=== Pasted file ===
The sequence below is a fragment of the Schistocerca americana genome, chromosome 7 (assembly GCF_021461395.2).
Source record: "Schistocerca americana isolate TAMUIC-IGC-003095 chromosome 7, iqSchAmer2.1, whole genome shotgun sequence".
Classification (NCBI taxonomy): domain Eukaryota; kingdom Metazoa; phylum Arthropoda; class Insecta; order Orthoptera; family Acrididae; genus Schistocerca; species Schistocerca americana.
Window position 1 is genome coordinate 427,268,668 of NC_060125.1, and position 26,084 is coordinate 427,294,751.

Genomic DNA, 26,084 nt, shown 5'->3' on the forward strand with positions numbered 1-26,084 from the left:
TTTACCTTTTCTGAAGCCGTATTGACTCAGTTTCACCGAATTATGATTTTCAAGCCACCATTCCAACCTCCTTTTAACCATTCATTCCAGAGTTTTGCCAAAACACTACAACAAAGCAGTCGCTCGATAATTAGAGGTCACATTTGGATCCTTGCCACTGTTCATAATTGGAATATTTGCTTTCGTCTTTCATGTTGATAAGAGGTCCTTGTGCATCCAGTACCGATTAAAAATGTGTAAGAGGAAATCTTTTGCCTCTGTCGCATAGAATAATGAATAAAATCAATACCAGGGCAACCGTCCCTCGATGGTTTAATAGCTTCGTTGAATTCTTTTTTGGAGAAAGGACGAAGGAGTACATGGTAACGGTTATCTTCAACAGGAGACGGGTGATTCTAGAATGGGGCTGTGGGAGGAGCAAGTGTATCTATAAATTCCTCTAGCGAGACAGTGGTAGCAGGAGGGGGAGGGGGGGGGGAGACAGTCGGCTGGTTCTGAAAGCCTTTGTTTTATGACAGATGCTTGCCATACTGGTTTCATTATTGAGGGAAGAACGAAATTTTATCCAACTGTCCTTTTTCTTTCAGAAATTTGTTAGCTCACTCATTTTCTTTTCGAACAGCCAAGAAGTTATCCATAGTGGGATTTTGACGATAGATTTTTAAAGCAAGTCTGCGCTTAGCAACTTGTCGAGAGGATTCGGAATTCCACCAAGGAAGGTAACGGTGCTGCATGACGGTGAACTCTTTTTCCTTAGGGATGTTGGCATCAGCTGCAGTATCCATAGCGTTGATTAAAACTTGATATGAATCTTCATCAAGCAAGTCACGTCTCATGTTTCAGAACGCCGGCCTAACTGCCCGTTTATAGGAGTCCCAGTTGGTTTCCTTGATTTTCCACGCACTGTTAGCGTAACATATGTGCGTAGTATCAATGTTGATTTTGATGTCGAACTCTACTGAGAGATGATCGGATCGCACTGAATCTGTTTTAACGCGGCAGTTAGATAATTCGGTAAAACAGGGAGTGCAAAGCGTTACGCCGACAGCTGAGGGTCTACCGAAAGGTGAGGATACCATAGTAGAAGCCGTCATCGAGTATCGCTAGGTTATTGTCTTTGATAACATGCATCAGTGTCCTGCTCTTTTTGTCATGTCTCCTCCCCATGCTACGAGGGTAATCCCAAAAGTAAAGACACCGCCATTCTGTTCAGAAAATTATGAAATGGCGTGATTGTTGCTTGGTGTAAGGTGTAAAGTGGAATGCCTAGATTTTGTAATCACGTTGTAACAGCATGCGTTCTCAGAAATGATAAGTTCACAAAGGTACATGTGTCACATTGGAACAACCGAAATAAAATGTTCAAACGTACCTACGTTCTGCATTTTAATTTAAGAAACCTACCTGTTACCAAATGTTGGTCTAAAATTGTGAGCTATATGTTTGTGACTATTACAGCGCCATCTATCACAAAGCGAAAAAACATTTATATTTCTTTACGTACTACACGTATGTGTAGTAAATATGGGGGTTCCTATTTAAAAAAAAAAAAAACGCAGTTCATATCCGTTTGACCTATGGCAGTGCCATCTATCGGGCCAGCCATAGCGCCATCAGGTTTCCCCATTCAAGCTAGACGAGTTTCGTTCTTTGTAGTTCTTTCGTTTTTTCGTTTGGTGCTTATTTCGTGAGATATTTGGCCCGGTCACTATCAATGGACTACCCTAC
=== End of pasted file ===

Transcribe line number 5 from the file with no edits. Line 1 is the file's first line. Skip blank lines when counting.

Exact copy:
Genomic DNA, 26,084 nt, shown 5'->3' on the forward strand with positions numbered 1-26,084 from the left: